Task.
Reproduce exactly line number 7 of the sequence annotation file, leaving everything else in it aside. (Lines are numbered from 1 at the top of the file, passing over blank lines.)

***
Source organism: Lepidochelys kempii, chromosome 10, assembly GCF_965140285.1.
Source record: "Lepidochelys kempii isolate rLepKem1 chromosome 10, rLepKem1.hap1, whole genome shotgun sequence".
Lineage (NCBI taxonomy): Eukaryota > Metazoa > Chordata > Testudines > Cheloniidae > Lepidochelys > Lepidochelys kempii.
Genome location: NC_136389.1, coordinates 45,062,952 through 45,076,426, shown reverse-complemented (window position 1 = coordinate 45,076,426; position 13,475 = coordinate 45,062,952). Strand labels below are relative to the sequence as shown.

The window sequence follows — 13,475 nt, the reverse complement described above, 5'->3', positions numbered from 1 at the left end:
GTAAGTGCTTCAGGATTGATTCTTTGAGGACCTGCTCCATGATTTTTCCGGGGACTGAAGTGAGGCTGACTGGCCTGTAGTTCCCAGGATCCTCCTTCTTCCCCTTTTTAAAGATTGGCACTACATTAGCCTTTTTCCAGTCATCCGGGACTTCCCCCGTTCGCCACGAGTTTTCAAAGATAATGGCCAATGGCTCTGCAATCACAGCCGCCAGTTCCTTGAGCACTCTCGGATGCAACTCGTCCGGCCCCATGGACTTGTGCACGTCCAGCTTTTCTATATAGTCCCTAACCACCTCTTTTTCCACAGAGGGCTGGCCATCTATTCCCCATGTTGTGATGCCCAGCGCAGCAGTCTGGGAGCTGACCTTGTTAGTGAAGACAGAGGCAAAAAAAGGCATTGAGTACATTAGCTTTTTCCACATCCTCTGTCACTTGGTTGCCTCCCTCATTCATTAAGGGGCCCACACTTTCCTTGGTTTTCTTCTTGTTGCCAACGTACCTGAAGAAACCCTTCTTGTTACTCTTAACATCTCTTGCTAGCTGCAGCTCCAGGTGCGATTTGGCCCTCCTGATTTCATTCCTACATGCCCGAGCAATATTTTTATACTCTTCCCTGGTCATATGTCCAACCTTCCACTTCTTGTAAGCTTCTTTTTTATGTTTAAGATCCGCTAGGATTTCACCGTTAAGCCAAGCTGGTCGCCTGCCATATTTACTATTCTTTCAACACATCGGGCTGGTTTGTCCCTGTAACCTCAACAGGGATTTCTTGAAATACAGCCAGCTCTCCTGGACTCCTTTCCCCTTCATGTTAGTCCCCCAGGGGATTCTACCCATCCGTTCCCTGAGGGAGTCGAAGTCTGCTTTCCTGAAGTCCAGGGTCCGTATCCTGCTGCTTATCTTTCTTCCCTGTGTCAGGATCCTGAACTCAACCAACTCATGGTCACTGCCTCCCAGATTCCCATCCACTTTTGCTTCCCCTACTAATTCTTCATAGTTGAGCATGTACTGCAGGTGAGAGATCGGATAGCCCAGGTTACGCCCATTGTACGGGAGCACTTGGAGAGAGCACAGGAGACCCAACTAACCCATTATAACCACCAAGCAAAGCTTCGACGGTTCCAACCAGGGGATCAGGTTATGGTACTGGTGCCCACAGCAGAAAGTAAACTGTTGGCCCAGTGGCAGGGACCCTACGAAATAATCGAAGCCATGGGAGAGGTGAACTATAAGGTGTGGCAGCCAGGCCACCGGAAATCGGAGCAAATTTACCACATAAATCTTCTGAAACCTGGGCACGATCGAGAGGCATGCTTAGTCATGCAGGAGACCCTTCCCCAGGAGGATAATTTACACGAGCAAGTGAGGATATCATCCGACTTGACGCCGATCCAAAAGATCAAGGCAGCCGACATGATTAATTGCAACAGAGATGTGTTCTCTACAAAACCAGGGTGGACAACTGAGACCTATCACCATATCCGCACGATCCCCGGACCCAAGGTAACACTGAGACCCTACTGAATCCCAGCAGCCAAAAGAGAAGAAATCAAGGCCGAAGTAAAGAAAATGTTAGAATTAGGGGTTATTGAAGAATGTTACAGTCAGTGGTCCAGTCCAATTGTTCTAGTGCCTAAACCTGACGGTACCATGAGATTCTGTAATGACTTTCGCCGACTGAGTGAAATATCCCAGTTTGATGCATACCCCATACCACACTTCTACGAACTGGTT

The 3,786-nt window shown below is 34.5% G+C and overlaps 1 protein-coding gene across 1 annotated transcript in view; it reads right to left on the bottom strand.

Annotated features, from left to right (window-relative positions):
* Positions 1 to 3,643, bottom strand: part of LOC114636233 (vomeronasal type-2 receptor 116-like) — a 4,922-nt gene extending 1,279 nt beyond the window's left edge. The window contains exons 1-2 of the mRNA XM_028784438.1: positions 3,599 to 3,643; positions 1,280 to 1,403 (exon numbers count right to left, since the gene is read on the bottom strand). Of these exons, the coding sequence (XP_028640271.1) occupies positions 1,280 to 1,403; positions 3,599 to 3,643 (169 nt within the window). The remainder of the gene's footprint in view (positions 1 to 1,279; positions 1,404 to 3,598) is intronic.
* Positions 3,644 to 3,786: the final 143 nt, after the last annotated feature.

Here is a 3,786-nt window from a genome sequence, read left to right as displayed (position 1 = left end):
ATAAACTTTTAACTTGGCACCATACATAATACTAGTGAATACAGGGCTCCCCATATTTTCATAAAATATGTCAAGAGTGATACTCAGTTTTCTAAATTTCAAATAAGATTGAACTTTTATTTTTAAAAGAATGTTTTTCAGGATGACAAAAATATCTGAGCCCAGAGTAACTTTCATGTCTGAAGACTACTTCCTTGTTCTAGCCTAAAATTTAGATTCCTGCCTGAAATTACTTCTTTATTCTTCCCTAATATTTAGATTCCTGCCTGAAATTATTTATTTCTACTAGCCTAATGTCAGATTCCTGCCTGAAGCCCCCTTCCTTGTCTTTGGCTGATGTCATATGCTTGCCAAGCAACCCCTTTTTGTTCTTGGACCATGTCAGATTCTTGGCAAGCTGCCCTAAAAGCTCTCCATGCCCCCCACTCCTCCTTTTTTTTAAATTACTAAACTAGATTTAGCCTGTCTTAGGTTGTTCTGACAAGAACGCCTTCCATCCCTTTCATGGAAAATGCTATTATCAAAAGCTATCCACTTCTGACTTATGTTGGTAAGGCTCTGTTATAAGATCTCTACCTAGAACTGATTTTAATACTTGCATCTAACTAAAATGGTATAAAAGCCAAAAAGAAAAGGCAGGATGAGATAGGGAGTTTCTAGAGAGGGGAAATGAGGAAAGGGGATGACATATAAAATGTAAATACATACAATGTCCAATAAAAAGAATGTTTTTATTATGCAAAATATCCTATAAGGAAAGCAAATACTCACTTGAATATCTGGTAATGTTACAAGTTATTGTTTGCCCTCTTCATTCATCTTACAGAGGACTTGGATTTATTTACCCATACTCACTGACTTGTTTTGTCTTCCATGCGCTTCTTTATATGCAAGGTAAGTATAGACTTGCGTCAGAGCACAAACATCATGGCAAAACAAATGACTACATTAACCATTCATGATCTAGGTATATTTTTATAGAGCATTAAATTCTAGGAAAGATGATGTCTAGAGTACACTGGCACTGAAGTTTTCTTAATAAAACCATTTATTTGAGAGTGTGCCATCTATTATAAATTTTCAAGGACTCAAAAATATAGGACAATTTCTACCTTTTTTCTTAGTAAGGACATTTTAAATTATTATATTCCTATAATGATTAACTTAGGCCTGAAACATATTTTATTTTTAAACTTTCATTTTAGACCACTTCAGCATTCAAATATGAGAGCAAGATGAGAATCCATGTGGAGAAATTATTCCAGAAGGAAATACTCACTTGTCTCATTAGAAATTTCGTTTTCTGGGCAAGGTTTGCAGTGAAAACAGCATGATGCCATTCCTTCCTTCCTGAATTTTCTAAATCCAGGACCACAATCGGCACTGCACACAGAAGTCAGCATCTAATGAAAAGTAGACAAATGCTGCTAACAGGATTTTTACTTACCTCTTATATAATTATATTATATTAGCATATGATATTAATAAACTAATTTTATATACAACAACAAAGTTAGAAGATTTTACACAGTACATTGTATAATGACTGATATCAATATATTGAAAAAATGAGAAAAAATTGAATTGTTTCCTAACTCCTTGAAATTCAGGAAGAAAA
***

The 3,786-nt window shown below is 34.5% G+C and overlaps 1 protein-coding gene across 1 annotated transcript in view; it reads right to left on the bottom strand.